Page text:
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"欧米{おうべい}" means "the Western countries (USA, Canada, Western Europe, Australia)". "欧米" is something that I've heard frequently in daily conversations.

So, the headline 日米欧で株上昇 日経平均は一時200円超高 caught my attention. Of course, newspapers are full of abbreviations. Here is my interpretation:

"日米欧で株上昇..."
Stock prices increased in Japan, the USA, and Western Europe.

"日欧米で株上昇..."
Stock prices increased in Japan, the USA, Canada, Western Europe, and Australia.

Is that what is going on in the title?

btw:
In a conversation, could I say "にちおうべい" to mean "Japan and the Western countries"? Could I say "にちおう" to exclusively mean "Japan and Western Europe"?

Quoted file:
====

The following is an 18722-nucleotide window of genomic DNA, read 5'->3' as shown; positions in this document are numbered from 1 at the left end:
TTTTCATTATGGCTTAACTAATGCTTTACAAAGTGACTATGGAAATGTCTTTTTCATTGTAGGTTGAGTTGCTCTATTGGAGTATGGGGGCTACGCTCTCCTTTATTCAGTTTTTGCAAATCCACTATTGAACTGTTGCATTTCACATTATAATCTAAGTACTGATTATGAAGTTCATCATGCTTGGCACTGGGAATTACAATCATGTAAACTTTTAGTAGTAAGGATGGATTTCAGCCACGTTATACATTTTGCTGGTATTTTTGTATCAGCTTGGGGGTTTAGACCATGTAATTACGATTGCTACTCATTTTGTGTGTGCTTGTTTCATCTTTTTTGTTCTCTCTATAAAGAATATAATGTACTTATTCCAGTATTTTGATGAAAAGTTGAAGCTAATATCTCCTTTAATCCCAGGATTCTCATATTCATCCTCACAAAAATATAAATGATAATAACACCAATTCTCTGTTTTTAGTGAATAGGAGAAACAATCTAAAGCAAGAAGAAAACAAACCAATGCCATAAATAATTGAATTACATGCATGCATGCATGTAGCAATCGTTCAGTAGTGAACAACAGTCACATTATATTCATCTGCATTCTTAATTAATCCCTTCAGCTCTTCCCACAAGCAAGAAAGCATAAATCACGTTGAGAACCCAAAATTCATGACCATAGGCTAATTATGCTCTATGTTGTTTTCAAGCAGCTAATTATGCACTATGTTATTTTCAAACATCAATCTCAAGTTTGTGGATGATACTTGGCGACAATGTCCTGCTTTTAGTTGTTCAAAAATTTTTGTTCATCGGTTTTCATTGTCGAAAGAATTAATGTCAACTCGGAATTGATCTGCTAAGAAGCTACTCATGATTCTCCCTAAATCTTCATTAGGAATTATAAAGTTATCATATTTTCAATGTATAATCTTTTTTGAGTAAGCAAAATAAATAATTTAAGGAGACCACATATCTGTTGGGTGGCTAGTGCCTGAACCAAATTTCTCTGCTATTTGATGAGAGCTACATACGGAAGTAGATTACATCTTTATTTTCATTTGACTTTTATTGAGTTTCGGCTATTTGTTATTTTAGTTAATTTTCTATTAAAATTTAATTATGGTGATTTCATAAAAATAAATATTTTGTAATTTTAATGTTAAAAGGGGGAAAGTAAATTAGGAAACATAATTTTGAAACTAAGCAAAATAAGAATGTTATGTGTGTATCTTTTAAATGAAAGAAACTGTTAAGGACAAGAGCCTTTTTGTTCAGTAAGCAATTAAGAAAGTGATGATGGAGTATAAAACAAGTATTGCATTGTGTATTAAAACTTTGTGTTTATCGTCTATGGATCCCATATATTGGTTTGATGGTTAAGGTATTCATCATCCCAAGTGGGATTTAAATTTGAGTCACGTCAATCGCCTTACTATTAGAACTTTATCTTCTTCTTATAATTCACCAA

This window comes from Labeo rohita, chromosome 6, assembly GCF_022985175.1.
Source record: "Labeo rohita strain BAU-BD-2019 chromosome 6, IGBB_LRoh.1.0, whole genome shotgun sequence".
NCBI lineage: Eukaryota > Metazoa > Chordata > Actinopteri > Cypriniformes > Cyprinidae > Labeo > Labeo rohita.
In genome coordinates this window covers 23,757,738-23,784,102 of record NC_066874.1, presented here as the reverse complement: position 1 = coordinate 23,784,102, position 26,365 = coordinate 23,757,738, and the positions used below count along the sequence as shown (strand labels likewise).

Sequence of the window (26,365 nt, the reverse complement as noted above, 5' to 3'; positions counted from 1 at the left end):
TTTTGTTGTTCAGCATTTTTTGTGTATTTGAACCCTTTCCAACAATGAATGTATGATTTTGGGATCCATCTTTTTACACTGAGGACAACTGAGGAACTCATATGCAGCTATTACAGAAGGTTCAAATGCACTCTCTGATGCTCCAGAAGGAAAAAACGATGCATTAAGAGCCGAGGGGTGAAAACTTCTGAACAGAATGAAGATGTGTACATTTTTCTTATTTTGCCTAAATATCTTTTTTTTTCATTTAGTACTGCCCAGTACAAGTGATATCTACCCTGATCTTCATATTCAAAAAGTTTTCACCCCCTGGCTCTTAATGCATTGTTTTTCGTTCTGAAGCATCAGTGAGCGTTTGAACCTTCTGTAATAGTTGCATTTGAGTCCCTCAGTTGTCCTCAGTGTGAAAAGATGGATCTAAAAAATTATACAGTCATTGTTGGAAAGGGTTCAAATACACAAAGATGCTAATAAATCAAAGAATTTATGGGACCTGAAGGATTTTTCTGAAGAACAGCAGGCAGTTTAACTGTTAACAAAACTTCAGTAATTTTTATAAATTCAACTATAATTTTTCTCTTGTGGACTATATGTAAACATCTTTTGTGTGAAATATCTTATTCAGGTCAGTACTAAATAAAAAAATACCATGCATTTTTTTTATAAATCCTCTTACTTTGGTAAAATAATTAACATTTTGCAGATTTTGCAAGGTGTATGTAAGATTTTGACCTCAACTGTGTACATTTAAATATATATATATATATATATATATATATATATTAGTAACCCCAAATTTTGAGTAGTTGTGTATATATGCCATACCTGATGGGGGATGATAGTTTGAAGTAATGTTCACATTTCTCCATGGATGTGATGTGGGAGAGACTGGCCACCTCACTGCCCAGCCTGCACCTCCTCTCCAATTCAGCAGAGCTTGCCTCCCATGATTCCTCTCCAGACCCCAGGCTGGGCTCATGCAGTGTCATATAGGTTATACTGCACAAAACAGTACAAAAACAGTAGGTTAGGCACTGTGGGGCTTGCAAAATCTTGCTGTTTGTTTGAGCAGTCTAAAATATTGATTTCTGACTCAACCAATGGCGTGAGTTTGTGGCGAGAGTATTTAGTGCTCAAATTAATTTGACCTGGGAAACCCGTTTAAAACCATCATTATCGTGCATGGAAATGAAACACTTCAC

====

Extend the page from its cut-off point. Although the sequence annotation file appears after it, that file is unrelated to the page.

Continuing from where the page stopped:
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(I don't think Australia is included in 欧米 when it comes to the market, though)

欧米 is a word but either 日米欧 or 日欧米 are not a word but just three abbreviated words are put in a row and they both mean "Japan, the USA, and Europe. So, if you want to say "Japan and the Western countries", it should be 日本と欧米, not 日欧米. And, if you want to say exclusively "Japan and Western Europe" it's 日本と西欧 because 欧 includes eastern one too. Today, 日欧 often sands for "Japan and EU".

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